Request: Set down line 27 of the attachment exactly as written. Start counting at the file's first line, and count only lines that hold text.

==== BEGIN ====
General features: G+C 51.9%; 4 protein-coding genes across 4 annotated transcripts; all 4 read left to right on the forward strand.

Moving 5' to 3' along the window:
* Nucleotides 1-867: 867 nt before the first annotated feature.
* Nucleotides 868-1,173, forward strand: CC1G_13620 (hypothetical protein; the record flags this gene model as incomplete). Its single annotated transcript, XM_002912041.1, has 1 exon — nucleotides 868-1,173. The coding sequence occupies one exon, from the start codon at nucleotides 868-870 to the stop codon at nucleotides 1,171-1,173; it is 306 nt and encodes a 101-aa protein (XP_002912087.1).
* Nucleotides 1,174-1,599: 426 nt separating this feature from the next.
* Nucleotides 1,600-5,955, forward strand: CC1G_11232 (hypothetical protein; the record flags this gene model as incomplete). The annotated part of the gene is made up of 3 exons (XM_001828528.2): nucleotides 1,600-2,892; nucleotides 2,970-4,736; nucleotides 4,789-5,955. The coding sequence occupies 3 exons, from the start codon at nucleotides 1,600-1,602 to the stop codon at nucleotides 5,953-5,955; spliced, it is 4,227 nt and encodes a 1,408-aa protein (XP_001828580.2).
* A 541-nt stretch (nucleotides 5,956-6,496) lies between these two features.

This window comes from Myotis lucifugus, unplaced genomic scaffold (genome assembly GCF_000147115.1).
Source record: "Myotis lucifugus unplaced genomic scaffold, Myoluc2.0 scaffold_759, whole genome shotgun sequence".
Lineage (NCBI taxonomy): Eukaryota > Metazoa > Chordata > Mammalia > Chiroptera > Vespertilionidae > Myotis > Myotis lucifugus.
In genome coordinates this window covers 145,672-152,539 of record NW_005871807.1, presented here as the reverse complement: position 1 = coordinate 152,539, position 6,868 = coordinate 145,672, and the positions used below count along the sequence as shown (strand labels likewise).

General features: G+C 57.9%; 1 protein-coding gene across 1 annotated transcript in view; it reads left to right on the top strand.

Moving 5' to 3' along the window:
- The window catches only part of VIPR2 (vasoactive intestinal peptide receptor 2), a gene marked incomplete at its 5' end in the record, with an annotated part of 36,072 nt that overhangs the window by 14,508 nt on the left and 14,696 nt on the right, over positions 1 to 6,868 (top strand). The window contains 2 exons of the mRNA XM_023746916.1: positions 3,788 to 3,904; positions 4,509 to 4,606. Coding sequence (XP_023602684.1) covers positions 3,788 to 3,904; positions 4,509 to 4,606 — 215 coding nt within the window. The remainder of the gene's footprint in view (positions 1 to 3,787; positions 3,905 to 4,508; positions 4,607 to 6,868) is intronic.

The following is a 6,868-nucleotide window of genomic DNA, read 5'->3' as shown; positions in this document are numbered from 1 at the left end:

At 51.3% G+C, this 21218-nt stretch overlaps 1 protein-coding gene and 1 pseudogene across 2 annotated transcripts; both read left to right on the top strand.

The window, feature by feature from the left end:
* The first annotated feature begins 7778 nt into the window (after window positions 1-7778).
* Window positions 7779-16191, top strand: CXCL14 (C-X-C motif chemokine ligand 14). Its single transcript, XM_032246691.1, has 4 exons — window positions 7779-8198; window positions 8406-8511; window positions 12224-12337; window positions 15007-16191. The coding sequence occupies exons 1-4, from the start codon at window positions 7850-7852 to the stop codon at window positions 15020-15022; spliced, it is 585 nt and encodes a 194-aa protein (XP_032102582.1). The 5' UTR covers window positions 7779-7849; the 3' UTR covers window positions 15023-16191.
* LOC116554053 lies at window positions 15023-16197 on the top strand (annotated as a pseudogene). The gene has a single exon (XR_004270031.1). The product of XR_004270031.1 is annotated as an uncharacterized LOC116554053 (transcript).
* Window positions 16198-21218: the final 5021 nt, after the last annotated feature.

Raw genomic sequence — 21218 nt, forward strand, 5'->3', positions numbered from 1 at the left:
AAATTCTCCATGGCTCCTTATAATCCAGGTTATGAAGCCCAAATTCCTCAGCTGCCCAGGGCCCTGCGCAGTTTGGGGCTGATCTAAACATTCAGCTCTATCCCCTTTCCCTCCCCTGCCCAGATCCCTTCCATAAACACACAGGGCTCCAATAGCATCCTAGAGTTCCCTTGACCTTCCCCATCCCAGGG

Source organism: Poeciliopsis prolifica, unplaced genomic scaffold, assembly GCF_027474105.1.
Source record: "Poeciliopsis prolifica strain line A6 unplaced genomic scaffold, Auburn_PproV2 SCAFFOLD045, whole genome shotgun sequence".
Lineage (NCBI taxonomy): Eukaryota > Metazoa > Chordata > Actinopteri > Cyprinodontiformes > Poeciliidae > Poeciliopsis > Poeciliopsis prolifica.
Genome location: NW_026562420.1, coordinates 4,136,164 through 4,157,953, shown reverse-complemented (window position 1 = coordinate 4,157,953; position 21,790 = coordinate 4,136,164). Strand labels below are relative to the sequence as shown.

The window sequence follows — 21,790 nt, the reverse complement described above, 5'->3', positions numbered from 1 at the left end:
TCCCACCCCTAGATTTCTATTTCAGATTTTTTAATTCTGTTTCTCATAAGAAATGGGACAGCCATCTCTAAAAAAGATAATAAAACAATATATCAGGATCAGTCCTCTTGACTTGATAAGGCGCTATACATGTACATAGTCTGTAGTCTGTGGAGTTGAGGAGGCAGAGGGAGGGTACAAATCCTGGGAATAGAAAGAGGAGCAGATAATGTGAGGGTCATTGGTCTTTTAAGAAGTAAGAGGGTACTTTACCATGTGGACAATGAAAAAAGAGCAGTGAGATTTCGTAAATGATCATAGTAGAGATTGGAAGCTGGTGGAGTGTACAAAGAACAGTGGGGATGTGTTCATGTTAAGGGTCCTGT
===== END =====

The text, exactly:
Genome location: NW_026562420.1, coordinates 4,136,164 through 4,157,953, shown reverse-complemented (window position 1 = coordinate 4,157,953; position 21,790 = coordinate 4,136,164). Strand labels below are relative to the sequence as shown.